A public authority representative noted that the issue that received the most attention regarding risk weighting was housing finance and real estate. It had been suggested that all housing and real estate markets were special. It was also highlighted that differences between markets were never as significant as people thought. Finally, the panellist from the industry concluded by saying that a number of distortions had been introduced by creating something floor based on the basis that those markets were the same.
Low default portfolios had been given high risk weight in the latest proposals. Though they could not ignore that low risk weights did not indicated that Probability of Defaults (PD) were low, but also reduced Loss Given Default (LGD). Indeed, they often had low default portfolios either because not many defaults happened or because the transactions that they did with those clients were self liquidating. The desire to be conservative was understood, but it was stated that the combination of the PD and LGD could not lead to the risk weights that they were seeing, which was a concern.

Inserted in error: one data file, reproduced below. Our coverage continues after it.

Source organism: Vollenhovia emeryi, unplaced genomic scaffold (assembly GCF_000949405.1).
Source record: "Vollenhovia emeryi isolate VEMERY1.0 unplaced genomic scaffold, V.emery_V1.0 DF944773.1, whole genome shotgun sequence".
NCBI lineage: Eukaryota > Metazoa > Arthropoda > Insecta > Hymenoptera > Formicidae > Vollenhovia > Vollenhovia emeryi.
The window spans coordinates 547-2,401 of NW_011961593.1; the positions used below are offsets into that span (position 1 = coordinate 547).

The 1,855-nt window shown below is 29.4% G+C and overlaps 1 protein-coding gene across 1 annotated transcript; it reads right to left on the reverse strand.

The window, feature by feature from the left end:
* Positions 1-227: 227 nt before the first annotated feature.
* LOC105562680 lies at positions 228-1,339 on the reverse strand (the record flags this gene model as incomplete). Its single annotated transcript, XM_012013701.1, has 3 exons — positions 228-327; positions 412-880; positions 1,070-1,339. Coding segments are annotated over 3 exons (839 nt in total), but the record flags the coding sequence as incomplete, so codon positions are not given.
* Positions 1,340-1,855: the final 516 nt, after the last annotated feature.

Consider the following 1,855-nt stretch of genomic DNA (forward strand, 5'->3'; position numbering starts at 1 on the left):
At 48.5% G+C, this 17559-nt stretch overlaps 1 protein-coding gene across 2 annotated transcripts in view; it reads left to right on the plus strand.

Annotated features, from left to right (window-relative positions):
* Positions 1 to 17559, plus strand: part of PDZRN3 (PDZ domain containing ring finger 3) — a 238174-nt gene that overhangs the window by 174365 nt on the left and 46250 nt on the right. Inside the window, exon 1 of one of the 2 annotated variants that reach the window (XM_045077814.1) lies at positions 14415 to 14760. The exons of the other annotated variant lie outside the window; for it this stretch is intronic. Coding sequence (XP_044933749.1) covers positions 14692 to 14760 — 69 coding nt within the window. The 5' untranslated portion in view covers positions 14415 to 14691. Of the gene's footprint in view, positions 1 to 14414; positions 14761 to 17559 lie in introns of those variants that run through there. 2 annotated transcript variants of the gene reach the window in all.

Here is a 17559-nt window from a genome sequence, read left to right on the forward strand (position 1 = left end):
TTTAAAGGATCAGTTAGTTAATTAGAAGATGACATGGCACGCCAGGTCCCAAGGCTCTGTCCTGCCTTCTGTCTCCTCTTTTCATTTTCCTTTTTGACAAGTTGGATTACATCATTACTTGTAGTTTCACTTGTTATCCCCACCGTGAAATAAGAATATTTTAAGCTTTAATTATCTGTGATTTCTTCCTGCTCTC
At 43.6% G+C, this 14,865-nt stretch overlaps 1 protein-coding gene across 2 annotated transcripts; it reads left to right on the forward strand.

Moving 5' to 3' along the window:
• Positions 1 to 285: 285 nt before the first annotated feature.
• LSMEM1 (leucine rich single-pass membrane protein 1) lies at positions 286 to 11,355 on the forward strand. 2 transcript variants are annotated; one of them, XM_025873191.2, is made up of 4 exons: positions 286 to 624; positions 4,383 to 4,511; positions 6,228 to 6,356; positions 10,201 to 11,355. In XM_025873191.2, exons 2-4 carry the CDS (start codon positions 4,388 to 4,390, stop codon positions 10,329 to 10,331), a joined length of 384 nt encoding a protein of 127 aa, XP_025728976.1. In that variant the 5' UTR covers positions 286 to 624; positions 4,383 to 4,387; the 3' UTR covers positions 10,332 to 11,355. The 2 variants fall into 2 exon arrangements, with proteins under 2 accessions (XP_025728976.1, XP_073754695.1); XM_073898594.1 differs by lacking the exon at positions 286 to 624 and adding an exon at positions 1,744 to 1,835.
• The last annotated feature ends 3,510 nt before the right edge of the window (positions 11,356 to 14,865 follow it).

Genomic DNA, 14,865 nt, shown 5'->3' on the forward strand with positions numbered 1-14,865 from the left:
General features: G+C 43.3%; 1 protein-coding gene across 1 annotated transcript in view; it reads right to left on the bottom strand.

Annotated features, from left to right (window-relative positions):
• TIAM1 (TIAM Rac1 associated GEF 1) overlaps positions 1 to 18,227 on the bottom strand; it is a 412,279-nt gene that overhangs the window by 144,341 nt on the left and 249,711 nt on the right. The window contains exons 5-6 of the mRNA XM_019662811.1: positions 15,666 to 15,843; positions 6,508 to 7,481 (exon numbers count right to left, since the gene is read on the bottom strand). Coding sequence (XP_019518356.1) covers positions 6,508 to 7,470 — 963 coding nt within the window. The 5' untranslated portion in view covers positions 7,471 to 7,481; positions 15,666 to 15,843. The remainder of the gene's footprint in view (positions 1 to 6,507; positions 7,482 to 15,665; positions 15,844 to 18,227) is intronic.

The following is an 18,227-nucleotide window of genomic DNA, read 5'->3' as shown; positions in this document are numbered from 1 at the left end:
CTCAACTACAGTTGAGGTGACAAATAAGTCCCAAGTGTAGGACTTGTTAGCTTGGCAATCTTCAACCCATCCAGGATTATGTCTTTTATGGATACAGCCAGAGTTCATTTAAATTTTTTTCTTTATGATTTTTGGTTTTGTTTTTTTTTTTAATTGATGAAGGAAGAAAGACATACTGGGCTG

To move forward they had to look at the structure of those markets in greater depth. Indeed, European systems under Insolvency legislation featured personal liability and there were therefore fewer losses in those systems than in the US’. In addition, although one would have thought that large banks adding up to the majority of the population in a given country would have to have the same risk profile, however, their risk weights were very different.
The differences in the investor perceptions between the EU and US banking sectors might had to do with the different respective supervisory practices, which were also illustrated by the respective stress testing approaches that had happened.
Another important concern of bankers, investors and analysts was the regulatory uncertainty arising from decisions yet to be made, and reforms yet to be closed. It was becoming increasingly urgent to complete processes and move to a different stage.